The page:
Liberty Mutual maintained that because the PIP benefits in effect in NHIC's insurance policy were required by (and paid under) the Act, Plaintiff could not stack them and receive double PIP recovery. On April 30, 2017, Plaintiff sued for declaratory judgment and breach of contract. After discovery, the parties filed cross-motions for summary judgment on the issue of whether Liberty Mutual's anti-stacking clause applies to Plaintiff's claim for PIP benefits.

         THE PARTIES' CONTENTIONS

         Liberty Mutual argues the anti-stacking provision in the policy precludes Plaintiff from recovering PIP benefits under Liberty Mutual's policy because Delaware PIP benefits were available from NHIC. Liberty Mutual contends NHIC's PIP benefits were paid under Delaware law because the Act requires vehicles operating in Delaware to have the minimum insurance coverage required by the state in which the vehicle is registered or-if that state has no minimum coverage-to have coverage consistent with Delaware's minimum coverage. Because Georgia does not require minimum PIP coverage, Liberty Mutual asserts NHIC's policy had Delaware's minimum coverage in effect.

         In response, Plaintiff argues the NHIC benefits were paid under Georgia law because the vehicle was registered in Georgia and insured by a Georgia policy. In support of his argument, Plaintiff cites this Court's opinion in Gallaher v. USAA, [5]arguing the Court held in that case that a similar anti-stacking provision did not apply to PIP benefits paid under insurance related to a vehicle registered and insured in Georgia.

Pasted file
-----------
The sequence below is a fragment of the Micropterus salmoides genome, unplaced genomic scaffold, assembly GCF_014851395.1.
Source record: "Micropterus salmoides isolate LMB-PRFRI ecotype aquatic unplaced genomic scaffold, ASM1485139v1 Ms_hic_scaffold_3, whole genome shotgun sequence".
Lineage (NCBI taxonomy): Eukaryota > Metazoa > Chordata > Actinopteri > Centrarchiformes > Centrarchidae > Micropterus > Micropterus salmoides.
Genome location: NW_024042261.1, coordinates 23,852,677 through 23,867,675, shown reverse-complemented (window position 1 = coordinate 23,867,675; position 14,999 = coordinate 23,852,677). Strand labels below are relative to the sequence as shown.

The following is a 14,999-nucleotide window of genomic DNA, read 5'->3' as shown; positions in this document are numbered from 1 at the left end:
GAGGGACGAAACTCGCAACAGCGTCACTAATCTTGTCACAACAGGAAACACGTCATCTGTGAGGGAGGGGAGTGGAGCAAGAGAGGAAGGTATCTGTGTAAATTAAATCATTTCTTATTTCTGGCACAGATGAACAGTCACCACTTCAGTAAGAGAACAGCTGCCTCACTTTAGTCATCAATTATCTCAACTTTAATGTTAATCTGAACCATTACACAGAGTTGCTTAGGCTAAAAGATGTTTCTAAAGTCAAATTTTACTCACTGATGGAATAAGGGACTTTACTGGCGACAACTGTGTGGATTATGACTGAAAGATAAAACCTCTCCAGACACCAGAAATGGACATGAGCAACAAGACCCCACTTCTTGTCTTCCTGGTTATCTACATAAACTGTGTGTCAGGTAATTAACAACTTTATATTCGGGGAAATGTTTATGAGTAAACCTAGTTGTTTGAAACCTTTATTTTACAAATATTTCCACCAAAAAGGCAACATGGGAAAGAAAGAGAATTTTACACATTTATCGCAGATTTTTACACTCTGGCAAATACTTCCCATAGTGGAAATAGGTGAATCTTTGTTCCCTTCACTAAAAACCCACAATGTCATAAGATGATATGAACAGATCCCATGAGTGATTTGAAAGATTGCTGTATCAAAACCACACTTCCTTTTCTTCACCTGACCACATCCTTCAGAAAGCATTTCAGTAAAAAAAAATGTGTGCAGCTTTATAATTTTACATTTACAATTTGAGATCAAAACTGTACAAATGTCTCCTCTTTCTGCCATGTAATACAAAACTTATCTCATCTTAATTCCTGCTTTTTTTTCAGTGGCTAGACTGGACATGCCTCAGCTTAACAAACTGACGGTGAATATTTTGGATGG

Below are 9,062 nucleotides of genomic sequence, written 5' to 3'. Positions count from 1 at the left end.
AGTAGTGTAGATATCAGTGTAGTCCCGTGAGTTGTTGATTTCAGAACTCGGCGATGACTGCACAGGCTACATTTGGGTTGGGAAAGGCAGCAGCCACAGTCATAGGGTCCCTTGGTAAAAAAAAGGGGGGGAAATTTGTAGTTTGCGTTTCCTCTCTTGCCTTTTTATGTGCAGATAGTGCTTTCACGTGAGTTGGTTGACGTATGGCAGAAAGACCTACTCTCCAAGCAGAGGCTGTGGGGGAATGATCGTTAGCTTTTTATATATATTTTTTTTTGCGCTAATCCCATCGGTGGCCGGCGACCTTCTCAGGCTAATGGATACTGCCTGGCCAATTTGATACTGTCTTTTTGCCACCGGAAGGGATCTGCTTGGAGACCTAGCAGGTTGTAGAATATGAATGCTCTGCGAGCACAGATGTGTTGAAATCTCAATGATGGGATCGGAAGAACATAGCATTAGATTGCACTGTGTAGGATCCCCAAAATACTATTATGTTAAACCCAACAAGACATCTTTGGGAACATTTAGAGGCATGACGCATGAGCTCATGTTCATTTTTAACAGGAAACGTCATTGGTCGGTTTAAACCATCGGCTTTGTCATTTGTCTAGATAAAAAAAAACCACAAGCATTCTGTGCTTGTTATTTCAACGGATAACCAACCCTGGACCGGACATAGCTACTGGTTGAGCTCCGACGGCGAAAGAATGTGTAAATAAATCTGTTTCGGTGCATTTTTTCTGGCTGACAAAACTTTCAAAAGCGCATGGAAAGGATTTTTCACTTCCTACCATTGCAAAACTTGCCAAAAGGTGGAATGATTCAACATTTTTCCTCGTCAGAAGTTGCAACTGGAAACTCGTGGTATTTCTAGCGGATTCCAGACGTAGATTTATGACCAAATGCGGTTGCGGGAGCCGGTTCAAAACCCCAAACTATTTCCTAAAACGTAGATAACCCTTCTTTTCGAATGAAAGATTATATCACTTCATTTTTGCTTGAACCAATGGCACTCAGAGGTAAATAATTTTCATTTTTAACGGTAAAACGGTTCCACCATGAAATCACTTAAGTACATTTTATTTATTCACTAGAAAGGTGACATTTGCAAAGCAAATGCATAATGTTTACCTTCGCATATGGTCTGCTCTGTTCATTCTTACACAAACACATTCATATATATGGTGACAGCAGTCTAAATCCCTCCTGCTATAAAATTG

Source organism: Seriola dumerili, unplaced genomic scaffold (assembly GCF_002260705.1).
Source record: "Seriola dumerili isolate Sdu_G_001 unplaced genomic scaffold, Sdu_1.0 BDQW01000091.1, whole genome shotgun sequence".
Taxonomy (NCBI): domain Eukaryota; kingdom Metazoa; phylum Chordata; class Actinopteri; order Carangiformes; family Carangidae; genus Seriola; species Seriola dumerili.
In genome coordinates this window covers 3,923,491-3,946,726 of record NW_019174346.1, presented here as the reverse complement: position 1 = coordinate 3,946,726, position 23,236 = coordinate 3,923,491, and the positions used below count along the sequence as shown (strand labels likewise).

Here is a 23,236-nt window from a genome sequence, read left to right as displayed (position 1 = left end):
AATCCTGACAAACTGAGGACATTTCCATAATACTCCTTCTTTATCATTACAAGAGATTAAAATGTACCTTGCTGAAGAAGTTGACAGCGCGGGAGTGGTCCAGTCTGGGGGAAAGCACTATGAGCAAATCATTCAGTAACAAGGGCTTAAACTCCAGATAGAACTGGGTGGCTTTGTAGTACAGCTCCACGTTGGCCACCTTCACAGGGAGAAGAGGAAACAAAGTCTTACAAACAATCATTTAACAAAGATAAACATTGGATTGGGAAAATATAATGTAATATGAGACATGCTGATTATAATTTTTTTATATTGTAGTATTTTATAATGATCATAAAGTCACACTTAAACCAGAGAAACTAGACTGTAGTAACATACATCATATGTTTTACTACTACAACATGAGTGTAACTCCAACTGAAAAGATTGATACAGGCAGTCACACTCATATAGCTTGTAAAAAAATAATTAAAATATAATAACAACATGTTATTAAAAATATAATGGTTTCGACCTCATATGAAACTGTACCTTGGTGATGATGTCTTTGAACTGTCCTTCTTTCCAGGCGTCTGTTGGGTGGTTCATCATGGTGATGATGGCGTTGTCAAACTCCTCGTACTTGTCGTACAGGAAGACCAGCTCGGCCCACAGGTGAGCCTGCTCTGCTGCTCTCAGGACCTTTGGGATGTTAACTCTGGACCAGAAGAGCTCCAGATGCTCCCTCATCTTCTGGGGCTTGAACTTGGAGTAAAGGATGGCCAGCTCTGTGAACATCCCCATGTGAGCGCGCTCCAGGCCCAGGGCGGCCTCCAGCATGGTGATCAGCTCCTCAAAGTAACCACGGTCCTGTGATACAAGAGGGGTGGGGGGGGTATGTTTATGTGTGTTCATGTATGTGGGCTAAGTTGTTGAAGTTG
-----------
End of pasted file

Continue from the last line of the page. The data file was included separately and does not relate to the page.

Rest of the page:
ANALYSIS

         "When opposing parties make cross motions for summary judgment, neither party's motion will be granted unless no genuine issue of material fact exists and one of the parties is entitled to judgment as a matter of law."[6] Where, however, the parties do not contend that a material factual issue precludes judgment as a matter of law, the Court "will treat the cross motions as a stipulation for decision of the case based on the submitted record."[7] Because the parties agree there are no material factual disputes concerning the issue of Plaintiff's coverage, the question presented is one of law and summary judgment therefore is appropriate.

         In Delaware, contract interpretation is treated as a question of law.[8]"[W]hen the language of an insurance contract is clear and unequivocal, a party will be bound by its plain meaning . . . ."[9] A contract is not ambiguous simply because the parties disagree about its construction. Rather, a contract is ambiguous only when its' provisions fairly are susceptible to different interpretations or may have two different meanings. "Ambiguity does not exist where the court can determine the meaning of a contract 'without any other guide than a knowledge of the simple facts on which, from the nature of language in general, its meaning depends.'"[10]

         A. The Act requires out-of-state vehicles operating in Delaware to carry insurance meeting Delaware's minimum coverage if the state in which the vehicle is registered does not mandate any PIP coverage.